One of the most difficult decisions a family of limited means has to face when dealing with batteries is the decision to reduce a battery bank. When batteries begin to fail it forces owners to make difficult decisions, namely to cut out the bad batteries from the battery bank (and reducing bank capacity) or buying new batteries. While it is natural to resist taking the decision to remove bad batteries, it is vital that you do this earlier rather than later, the longer you keep even one bad battery in a battery bank, the more the harm will spread, – bad batteries make weak batteries worse and eventually you find yourself with several bad batteries and a next to worthless system.
Obviously in an ideal situation you buy new batteries, even fewer new batteries are better than a larger battery bank of weak batteries, but resist the urge to just replace one or two batteries with new batteries, as while this is an option the new batteries will have shorter lives and in the long run is generally counter-productive. The weaker batteries will “lean” on the new batteries and it will shorten the useful life of the good batteries.
Perhaps the most routine task servicing batteries is the most important, – the watering and testing of batteries is absolutely critical to long life and problem free service. It is imperative to monitor and maintain water levels; nearly as important is routinely testing batteries, watching for signs of poor performance. One bad battery can drag down entire battery bank, if ignored long enough a few bad batteries can leave you with a next to worthless system.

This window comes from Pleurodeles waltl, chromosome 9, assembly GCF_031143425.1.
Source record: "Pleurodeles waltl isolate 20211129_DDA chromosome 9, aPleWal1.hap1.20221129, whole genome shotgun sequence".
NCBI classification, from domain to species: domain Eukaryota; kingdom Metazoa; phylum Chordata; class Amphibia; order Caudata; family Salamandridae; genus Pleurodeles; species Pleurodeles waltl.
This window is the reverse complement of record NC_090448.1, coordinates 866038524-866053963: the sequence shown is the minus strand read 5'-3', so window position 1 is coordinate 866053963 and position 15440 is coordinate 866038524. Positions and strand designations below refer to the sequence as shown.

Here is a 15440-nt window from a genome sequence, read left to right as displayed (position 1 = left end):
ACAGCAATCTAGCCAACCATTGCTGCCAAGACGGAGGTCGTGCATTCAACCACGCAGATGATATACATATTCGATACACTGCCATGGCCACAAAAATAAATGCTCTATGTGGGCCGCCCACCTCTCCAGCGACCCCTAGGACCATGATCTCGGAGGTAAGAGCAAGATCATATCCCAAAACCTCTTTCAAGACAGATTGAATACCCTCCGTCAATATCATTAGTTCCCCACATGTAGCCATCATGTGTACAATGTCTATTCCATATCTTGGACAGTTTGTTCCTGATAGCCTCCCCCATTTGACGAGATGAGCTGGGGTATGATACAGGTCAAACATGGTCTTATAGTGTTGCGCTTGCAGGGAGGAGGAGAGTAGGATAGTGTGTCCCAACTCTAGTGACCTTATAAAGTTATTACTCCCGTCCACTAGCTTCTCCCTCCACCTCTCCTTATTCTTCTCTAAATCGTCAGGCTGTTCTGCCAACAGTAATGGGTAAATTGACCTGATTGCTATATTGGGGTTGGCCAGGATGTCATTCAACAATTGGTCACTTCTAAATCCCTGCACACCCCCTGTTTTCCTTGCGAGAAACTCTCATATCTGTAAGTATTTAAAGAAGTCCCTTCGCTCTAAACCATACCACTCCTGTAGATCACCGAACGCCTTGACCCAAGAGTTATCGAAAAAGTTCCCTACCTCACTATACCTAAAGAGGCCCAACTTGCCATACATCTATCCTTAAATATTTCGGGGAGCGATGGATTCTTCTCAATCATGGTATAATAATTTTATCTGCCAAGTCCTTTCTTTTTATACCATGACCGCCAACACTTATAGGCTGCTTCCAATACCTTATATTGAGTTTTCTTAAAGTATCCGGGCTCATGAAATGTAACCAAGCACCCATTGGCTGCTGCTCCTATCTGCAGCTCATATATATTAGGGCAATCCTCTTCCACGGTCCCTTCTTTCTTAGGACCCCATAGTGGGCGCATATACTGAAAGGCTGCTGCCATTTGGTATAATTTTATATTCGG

The first sign of a problem is typically the batteries not holding power like they use to, they cannot handle loads for very long and they quickly shed voltage at a certain point, – typically they hold a moderate load until a certain point and then the bottom falls out rapidly. Say your 24-volt system will hold well until sundown, and then remain stable until 23.4 volts, and then the bottom will fall out within 30 minutes; this is a sign one or more batteries are bad or underperforming, dragging your good batteries down. This pattern can be subtle at first, but over time it will worsen and become very noticeable, but it is better to catch this early as the harm can become cumulative.
The general outline of general service follows, it is very basic and takes only half an hour, but it must be done religiously once a month, possibly more often if your batteries are older or weak, some failing batteries will consume more water and even feel warm (a bad sign usually).
Living on your own terms can be both rewarding and challenging and this is never truer than when it comes to living with batteries. Taking the decision to live remotely, for whatever reason, whether due to the love of solitude or whether to escape the rules and regulation of society the same dependency for power is ever-present. Batteries and inverters are often the most practical means to achieving this goal of taking the best society offers without all the conformity that goes along with it.
A power system designed around batteries offers many advantages, for one if taken care of they can last for a decade or more, they are reliable under most conditions, in this age of high energy costs they can be economical over the long-term; lastly they provide a family with power in a wide array of options and most people can adapt to their use and maintenance with a minimal commitment of time. The only real disadvantages are the upfront cost and the fact you are the utility company, – there is no one to call when there is a power outage!
Here we will go over the basics, what you will have to deal with eventually if you buy and maintain your own battery bank. We will not pretend to know all there is about batteries and inverters, only our personal experience of actually living off-grid for over 15 years, – there are literally hundreds or thousands of websites dedicated to batteries, PV, wind and inverters, here we will only cover the raw basics drawn from actual trial and error.